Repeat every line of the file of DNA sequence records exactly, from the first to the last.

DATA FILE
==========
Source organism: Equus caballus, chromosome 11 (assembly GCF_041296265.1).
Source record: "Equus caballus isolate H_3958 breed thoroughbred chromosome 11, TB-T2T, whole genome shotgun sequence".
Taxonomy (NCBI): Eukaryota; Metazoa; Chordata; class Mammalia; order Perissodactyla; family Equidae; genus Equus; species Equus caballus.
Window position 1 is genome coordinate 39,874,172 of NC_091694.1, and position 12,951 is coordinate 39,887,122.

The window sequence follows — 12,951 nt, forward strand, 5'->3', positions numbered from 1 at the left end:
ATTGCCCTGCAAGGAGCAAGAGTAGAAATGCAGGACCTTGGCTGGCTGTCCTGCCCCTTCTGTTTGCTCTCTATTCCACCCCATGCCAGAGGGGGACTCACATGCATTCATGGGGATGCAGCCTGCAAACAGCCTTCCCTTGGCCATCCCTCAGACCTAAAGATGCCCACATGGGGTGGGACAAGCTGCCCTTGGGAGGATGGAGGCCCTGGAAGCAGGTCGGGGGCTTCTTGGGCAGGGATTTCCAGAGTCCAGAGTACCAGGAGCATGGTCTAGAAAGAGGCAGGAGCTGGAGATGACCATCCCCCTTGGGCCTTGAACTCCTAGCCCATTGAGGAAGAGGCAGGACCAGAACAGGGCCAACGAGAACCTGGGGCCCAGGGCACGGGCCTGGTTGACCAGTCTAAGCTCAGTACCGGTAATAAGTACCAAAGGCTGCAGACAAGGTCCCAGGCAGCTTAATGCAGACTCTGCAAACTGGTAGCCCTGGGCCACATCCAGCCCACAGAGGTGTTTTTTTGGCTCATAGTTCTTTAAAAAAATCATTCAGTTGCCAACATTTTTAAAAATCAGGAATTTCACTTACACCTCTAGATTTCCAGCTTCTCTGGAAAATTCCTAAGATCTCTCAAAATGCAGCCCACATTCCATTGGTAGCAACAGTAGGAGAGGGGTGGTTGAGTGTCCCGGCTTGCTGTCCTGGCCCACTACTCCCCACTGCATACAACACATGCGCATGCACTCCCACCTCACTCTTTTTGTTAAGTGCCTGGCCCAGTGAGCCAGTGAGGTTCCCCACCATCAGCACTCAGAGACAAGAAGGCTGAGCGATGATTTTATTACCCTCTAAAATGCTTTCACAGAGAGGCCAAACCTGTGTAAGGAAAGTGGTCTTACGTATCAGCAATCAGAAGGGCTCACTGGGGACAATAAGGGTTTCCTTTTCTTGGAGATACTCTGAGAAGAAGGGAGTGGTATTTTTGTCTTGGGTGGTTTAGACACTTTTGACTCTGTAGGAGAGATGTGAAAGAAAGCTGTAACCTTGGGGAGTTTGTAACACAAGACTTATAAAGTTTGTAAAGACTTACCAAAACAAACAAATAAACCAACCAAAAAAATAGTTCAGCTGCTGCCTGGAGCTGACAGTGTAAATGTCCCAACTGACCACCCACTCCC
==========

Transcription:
Source organism: Equus caballus, chromosome 11 (assembly GCF_041296265.1).
Source record: "Equus caballus isolate H_3958 breed thoroughbred chromosome 11, TB-T2T, whole genome shotgun sequence".
Taxonomy (NCBI): Eukaryota; Metazoa; Chordata; class Mammalia; order Perissodactyla; family Equidae; genus Equus; species Equus caballus.
Window position 1 is genome coordinate 39,874,172 of NC_091694.1, and position 12,951 is coordinate 39,887,122.

The window sequence follows — 12,951 nt, forward strand, 5'->3', positions numbered from 1 at the left end:
ATTGCCCTGCAAGGAGCAAGAGTAGAAATGCAGGACCTTGGCTGGCTGTCCTGCCCCTTCTGTTTGCTCTCTATTCCACCCCATGCCAGAGGGGGACTCACATGCATTCATGGGGATGCAGCCTGCAAACAGCCTTCCCTTGGCCATCCCTCAGACCTAAAGATGCCCACATGGGGTGGGACAAGCTGCCCTTGGGAGGATGGAGGCCCTGGAAGCAGGTCGGGGGCTTCTTGGGCAGGGATTTCCAGAGTCCAGAGTACCAGGAGCATGGTCTAGAAAGAGGCAGGAGCTGGAGATGACCATCCCCCTTGGGCCTTGAACTCCTAGCCCATTGAGGAAGAGGCAGGACCAGAACAGGGCCAACGAGAACCTGGGGCCCAGGGCACGGGCCTGGTTGACCAGTCTAAGCTCAGTACCGGTAATAAGTACCAAAGGCTGCAGACAAGGTCCCAGGCAGCTTAATGCAGACTCTGCAAACTGGTAGCCCTGGGCCACATCCAGCCCACAGAGGTGTTTTTTTGGCTCATAGTTCTTTAAAAAAATCATTCAGTTGCCAACATTTTTAAAAATCAGGAATTTCACTTACACCTCTAGATTTCCAGCTTCTCTGGAAAATTCCTAAGATCTCTCAAAATGCAGCCCACATTCCATTGGTAGCAACAGTAGGAGAGGGGTGGTTGAGTGTCCCGGCTTGCTGTCCTGGCCCACTACTCCCCACTGCATACAACACATGCGCATGCACTCCCACCTCACTCTTTTTGTTAAGTGCCTGGCCCAGTGAGCCAGTGAGGTTCCCCACCATCAGCACTCAGAGACAAGAAGGCTGAGCGATGATTTTATTACCCTCTAAAATGCTTTCACAGAGAGGCCAAACCTGTGTAAGGAAAGTGGTCTTACGTATCAGCAATCAGAAGGGCTCACTGGGGACAATAAGGGTTTCCTTTTCTTGGAGATACTCTGAGAAGAAGGGAGTGGTATTTTTGTCTTGGGTGGTTTAGACACTTTTGACTCTGTAGGAGAGATGTGAAAGAAAGCTGTAACCTTGGGGAGTTTGTAACACAAGACTTATAAAGTTTGTAAAGACTTACCAAAACAAACAAATAAACCAACCAAAAAAATAGTTCAGCTGCTGCCTGGAGCTGACAGTGTAAATGTCCCAACTGACCACCCACTCCC